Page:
Several states have either passed or are attempting to pass legislation to ban abortions when those abortions are specifically done to kill babies who have Down syndrome. At every turn, Planned Parenthood has opposed those bills.
Utah is the latest state where state legislators want to protect babies with Down Syndrome from being targeted in abortions. And this state is no exception to Planned Parenthood abortion agenda.
The head of the abortion company in the western state made it very clear that her organization will oppose the bill to protect babies with Down Syndrome. She has no problem defending Planned Parenthood doing abortions on such babies. Why? Well, after all, abortion and destroying babies is just a woman’s “personal decision.”
The Planned Parenthood Association of Utah says a Utah lawmaker’s bill to bar doctors from performing abortions sought because of a diagnosis of Down syndrome is about restricting access to abortion, not protecting those with Down syndrome.
The association’s President and CEO Karrie Galloway said in a statement Monday that the decision to terminate a pregnancy is “a deeply personal and sometimes complex decision” that should be left to women, their families, their doctors and their faiths.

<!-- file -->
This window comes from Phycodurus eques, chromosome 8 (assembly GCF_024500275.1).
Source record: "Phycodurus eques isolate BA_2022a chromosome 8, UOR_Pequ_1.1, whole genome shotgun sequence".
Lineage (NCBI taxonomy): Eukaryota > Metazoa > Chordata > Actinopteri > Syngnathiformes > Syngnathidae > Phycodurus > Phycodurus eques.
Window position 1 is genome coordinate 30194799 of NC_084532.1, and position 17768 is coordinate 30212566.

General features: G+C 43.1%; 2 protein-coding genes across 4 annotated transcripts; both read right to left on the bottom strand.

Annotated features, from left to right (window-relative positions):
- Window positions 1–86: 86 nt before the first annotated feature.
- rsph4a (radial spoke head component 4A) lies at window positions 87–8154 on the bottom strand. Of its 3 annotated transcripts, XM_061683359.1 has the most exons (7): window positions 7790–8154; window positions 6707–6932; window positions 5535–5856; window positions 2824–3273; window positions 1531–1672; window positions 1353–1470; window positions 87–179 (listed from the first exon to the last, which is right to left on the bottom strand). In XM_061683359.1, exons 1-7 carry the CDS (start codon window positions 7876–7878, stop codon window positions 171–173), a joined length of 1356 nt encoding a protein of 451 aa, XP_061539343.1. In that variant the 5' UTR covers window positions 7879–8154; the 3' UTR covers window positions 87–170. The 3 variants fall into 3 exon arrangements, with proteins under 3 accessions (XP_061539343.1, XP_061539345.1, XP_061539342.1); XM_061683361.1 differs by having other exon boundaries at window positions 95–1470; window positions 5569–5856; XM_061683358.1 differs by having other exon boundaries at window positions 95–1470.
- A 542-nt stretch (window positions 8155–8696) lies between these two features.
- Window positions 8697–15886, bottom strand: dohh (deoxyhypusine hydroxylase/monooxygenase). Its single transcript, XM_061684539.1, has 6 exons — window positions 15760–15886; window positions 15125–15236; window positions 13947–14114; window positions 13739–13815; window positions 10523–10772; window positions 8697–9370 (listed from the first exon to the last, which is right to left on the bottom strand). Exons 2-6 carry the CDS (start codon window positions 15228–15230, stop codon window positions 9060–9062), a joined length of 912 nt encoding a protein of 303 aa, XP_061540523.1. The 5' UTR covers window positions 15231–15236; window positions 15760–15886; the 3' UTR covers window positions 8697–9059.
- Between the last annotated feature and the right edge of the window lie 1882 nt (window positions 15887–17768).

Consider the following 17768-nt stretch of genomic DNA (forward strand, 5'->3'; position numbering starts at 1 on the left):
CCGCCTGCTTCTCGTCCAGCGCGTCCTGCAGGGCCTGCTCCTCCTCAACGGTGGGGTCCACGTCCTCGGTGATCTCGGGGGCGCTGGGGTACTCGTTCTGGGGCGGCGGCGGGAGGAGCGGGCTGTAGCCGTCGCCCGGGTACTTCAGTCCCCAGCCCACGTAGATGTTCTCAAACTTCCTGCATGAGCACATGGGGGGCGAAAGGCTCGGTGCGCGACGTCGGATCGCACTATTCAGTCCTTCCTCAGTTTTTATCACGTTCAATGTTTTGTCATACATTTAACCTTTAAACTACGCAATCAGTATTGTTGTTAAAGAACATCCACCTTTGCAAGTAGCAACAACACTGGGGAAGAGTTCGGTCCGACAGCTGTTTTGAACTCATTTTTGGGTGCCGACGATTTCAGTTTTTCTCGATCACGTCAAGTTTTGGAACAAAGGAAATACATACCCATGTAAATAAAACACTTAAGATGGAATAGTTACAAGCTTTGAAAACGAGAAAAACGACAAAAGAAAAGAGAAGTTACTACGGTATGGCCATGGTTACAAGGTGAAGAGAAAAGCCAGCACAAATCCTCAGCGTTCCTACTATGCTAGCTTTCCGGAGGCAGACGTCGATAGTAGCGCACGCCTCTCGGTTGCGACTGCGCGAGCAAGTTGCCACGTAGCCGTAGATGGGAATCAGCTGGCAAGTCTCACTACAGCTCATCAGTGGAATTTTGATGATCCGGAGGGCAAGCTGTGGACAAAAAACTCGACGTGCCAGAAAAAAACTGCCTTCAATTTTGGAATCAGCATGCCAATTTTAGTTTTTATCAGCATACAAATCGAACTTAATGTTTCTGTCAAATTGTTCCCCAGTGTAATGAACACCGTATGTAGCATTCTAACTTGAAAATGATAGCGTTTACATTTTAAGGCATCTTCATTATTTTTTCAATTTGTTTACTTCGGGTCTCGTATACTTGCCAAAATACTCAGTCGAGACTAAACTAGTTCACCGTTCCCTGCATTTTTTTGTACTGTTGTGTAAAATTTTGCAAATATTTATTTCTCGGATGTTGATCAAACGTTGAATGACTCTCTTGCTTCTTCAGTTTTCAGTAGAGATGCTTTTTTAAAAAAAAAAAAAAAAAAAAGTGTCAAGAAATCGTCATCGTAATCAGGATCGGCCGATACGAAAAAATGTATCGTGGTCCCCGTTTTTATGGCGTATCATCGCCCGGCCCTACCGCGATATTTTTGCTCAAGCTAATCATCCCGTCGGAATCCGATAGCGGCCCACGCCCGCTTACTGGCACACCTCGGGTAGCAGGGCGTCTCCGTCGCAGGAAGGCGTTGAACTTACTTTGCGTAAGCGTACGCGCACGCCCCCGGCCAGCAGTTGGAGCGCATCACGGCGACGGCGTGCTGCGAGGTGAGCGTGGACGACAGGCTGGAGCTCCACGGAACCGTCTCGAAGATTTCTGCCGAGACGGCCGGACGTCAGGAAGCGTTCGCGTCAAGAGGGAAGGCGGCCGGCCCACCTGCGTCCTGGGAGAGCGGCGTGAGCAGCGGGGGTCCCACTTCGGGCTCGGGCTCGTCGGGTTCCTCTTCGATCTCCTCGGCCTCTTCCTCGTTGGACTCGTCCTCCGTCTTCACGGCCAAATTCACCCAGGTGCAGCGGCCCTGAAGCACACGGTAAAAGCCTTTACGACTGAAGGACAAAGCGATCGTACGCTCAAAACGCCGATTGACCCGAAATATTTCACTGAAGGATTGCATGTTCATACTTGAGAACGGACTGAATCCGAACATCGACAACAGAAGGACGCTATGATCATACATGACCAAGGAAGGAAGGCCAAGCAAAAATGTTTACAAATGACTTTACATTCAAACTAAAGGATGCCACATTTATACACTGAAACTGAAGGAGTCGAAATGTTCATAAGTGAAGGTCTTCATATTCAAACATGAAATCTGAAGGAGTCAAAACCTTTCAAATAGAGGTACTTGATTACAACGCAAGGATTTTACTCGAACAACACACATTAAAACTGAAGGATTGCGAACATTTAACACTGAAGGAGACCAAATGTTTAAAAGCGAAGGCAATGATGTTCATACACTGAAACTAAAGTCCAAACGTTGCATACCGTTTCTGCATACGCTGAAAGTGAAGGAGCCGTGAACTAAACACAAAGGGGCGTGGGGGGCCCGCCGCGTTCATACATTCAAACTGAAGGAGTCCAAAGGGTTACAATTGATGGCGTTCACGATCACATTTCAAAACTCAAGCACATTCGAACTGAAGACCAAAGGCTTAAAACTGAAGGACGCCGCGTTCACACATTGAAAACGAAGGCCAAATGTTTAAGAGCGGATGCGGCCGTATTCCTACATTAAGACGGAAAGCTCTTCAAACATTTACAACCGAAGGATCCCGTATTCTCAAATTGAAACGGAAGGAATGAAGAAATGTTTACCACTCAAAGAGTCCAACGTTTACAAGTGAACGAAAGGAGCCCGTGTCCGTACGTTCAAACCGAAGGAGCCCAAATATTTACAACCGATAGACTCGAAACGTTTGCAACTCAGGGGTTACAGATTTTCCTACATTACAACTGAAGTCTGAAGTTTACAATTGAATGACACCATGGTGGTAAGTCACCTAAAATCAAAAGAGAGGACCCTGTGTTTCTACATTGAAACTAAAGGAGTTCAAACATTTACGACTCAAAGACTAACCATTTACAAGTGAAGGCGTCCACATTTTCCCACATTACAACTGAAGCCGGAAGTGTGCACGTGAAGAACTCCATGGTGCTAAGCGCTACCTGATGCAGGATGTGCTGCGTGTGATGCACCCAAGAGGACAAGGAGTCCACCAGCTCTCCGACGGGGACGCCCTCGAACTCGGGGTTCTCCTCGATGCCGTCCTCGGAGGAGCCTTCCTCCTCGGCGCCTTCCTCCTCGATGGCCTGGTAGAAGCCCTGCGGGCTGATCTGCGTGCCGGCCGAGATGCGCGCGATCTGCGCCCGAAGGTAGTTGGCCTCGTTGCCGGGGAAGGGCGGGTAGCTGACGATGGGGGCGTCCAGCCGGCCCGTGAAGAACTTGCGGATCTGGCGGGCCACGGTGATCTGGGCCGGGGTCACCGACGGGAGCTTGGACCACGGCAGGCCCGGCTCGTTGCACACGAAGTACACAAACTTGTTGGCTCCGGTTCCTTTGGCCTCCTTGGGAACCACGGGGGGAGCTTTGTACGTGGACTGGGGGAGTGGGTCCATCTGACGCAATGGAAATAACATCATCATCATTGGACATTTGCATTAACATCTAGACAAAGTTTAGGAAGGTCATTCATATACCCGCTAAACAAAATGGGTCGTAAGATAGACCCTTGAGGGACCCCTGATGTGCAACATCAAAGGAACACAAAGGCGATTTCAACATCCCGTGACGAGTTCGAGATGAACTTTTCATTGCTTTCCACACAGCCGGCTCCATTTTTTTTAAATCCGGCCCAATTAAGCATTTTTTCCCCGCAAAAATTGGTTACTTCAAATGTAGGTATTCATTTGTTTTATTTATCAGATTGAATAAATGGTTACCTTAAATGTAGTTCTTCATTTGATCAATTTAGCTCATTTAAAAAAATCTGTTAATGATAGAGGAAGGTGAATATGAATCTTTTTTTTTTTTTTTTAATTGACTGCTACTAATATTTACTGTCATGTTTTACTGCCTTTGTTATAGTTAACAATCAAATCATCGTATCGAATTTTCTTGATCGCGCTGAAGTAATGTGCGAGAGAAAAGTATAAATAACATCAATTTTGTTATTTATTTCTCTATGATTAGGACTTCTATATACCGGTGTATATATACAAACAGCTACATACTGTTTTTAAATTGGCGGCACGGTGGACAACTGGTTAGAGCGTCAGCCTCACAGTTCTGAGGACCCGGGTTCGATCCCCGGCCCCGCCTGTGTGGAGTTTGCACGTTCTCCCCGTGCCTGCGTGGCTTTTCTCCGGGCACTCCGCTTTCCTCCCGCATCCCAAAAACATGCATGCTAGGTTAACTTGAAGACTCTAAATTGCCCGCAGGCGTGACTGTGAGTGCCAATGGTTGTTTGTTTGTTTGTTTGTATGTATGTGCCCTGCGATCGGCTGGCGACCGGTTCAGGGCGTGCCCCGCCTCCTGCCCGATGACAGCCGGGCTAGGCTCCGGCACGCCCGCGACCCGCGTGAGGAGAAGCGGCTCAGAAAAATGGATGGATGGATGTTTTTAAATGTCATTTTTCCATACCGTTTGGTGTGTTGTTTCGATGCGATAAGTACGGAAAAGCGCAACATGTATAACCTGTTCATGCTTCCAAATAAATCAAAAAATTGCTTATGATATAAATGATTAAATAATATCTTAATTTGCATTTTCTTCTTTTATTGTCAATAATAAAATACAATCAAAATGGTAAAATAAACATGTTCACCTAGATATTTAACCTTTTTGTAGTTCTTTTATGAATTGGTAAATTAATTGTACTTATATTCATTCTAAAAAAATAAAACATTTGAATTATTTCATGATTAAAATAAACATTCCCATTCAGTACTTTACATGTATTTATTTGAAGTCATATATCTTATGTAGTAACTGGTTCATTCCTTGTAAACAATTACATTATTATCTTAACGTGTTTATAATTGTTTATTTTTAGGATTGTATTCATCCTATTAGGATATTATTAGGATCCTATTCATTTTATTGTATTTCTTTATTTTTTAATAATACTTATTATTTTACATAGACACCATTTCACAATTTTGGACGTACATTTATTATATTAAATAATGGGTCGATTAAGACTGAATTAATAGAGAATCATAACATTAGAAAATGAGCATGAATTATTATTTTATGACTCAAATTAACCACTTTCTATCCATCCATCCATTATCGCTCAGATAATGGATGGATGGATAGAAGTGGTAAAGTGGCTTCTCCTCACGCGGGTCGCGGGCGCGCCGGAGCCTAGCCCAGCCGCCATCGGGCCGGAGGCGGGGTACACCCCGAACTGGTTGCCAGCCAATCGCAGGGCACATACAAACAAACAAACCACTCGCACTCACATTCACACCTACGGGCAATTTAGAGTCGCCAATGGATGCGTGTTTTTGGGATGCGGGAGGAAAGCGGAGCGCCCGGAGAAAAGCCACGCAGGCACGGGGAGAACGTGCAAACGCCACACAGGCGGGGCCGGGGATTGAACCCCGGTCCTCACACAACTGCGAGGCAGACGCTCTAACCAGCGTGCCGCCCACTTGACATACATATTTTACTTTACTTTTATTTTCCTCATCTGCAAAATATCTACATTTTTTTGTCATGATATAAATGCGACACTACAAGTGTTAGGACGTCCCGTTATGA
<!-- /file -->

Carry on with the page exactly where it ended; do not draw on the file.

Galloway said that though many parents find that having a child with Down syndrome is the right decision for them, other families should not be forced into the same situation.
And there you have it. As long as abortion is couched as a “personal decision” and whatever a pregnant woman decides is the right decision for her then morally any abortion can be justified, whether the baby who is aborted has Down syndrome, is black, is gay, is female — it doesn’t matter because targeting babies by race, gender, disability or any other condition is a “personal decision.”
Indiana, Ohio and North Dakota have led the way in banning abortions on babies with Down Syndrome and other states like Illinois are considering measures like this Utah legislation.
Unborn babies with Down syndrome and other disabilities are discriminated against at astronomical rates. Parents whose unborn babies have Down syndrome or other disabilities frequently report feeling pressure to abort them by doctors and genetic counselors.
Earlier this year, a CBS News report shocked the nation with its exposure of the discriminatory abortion trend. According to the report, nearly 100 percent of unborn babies who test positive for Down syndrome are aborted in Iceland. The rate in France was 77 percent in 2015, 90 percent in the United Kingdom and 67 percent in the United States between 1995 and 2011, according to CBS.
Some put the rate as high as 90 percent in the United States, but it is difficult to determine the exact number because the U.S. government does not keep detailed statistics about abortion.